Is Tesla’s Full Self Driving dangerous?

Photo by John Matychuk on Unsplash

Life is dangerous. We get out of our houses every morning thinking that nothing is going to happen to us. But getting out to the streets always has risks. Driving increases that risk in a significant manner as it is one of the statistically most dangerous activities we do every day.

When we take our car, we think we are good drivers and nothing is going to happen to us, but most drivers have already been involved in some kind of car accident and many more will in the future if nothing changes. Cars are safer now as you can tell from casualties data but the figure is still too high for our society to accept it.

I think self-driving technology is here to save lives. Probably, in the meantime, they will make our lives easier and car manufacturers will profit from it. But, in my opinion, the main reason they are here is to lower the casualties figure.

FUD on Tesla

After watching the CNBC video where so many failures were exposed about Full Self Driving beta, I want to overview what self-driving will depart us in the near future, and what can we expect today.

Although legally FSD beta is just a level 2 autonomy feature, people who have been watching YouTube’s videos from numerous fans going from one place to another know that it is more.

Of course, there are still many errors and you cannot rely on the system fully. But if you’ve been following the course of the incremental updates Tesla has been releasing, the system has got better and better.

I agree that you cannot still relax back on your seat because disengagements are sudden and you have to take control immediately. Also, sometimes, the car is not making good decisions and if you are not fully alert, it could cause an accident.

FSD beta today

Right now, FSD is not for everybody. You can mildly relax while driving on the highway as the system will maintain speed, get curves comfortably and pass other cars while smoothly changing lanes. This part is 99% ready and you might have a warning or a disengagement once in a while.

But city streets are a completely different story. Forget relaxing here. It is amazing how the system works, the decisions it has to make, and the smoothness of most maneuvers, but you could drive yourself in a more relaxed manner than FSD does.

The software is still in beta and, by accepting it, you become a test subject for Tesla to improve and you are exposed to some risks. You know that right? Then, a video showing how the system fails is like a new Windows version beta tester showing how his system crashes. Sure Windows won’t hurt you and your Tesla could, but no serious injuries have been reported up to now on the FSD beta program that, at the end of January 2021, had more than 60,000 beta testers.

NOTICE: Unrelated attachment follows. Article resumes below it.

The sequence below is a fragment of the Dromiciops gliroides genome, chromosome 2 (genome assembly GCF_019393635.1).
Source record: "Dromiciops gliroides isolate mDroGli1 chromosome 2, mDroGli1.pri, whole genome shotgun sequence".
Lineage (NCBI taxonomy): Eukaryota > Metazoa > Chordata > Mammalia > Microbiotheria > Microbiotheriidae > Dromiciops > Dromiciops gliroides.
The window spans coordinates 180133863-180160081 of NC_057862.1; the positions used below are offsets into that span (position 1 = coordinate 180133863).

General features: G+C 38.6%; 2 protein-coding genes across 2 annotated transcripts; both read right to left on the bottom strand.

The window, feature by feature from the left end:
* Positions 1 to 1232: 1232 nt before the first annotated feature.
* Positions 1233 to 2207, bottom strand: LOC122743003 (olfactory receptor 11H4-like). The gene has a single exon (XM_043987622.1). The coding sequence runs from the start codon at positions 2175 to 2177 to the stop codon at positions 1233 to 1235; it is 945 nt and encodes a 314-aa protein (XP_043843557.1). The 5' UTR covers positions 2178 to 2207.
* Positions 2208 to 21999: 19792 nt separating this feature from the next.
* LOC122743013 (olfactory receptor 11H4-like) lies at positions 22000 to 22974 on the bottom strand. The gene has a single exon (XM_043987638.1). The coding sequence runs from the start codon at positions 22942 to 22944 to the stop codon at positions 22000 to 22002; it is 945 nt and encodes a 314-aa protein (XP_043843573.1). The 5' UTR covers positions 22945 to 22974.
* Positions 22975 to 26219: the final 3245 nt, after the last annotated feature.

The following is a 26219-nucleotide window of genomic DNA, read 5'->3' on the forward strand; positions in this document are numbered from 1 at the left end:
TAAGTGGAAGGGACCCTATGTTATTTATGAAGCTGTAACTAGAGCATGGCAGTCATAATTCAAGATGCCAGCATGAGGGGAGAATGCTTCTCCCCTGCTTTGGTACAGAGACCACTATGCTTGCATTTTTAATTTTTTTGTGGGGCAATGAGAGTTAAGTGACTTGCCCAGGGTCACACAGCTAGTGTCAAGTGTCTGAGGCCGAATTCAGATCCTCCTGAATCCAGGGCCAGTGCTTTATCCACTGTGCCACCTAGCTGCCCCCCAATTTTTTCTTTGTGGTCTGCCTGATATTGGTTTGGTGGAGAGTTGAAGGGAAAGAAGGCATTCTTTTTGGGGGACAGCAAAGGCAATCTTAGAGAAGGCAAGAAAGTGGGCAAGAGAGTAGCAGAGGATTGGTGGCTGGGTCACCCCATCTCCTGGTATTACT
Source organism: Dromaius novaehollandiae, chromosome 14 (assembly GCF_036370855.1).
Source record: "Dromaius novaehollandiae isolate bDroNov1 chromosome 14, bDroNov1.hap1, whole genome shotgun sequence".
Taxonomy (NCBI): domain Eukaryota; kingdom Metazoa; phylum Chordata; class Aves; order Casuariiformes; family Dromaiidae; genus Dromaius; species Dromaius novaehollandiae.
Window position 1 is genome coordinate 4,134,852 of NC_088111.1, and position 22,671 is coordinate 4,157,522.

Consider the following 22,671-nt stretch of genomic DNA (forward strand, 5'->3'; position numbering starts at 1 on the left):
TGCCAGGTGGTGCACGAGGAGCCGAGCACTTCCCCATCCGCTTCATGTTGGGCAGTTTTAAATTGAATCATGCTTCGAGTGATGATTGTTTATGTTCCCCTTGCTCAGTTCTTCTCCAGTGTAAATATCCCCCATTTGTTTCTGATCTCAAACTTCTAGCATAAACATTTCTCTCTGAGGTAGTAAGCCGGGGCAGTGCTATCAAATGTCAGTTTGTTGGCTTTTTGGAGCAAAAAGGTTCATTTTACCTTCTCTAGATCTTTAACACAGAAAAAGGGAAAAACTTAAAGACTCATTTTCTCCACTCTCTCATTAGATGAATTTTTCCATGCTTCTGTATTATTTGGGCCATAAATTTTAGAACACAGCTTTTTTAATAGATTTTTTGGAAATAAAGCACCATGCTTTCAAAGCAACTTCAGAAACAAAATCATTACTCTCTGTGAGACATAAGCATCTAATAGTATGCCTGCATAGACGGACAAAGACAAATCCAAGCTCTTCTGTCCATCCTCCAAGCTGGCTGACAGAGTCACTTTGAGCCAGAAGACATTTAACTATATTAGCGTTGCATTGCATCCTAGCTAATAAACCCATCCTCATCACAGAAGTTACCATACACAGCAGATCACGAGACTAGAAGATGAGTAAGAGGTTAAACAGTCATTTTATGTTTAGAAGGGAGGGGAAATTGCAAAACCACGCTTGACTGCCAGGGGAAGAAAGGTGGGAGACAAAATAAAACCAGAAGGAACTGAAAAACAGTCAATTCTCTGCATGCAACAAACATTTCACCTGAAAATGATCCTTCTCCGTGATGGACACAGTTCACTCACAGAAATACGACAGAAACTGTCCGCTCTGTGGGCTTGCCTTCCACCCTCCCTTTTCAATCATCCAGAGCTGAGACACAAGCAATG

The idea is that Tesla will use this data to improve the system and that these improvements will be a lot more significant and faster thanks to a large number of testers. The normal approach based on hiring a couple of hundred professional drivers to test the system is not fast enough and doesn’t gather enough data to match the Tesla way of doing things.

Their methodology works in a similar way as the pharmaceutical industry. They start trials with a small set of subjects and, later on, they do it with a larger number of volunteers. The main difference is that Tesla is not being supervised by any governmental agency before starting their wide testing phase.

FSD in a few years

FSD is updating once or twice a month improving the system incrementally. Beta testers agree that most of these updates improve significantly the experience and smoothness of the trip and that, in just a few months, the software got so much better.

Although Elon Musk told us in the January investor’s call that he would be very surprised if autonomy is not solved by the end of this year (2022), we all know how Tesla’s CEO measures time frames. He has been promising autonomy since 2016 and we are not there yet.

I think we should not be very ambitious with this technology in a short time.

The system will continue improving and I would expect these phases:

  1. By the end of this year (2022) we could have cars that are able to drive themselves on the highway with 99,99 % confidence, but drivers should still be alert, facing the road, and ready to take over at any time. City streets driving will still be in beta for the full year 2022.
  2. In a couple of years, 2024–2025, we might have cars that will be completely autonomous on the highways and, if regulators allow it, we could start doing other things in the driver’s seat as reading once we can take the sight out of the road. The car should be able to alert us a few seconds in advance or stop the car in a safe area if there is a situation it cannot handle. City street driving should improve but still would require full driver‘s attention.
  3. By the end of the decade, I expect the problem to be solved but we will still need a human driver at all times in the car for consumer vehicles. Full autonomy without a driver might only be implemented in commercial vehicles such as ride-hailing or freight transport.

By the end of the decade, I expect autonomy to be good enough to reduce the risk of injury while driving by at least 10 times, as human errors, which are the most common cause of accidents will be almost completely erased.

This will only improve as more old vehicles are replaced with new more capable ones. This process will take at least 10 to 15 years more.

Most drivers will be happy enough if they can use their commute or travel time to chat with their family, read a book or browse the web instead of staring at the road. If this also brings improved safety, the future will be for sure better.



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Enrique Llanes

Enrique Llanes

3X Top Writer // Tesla fan. Technology enthusiast. AI will change the world. Madrid.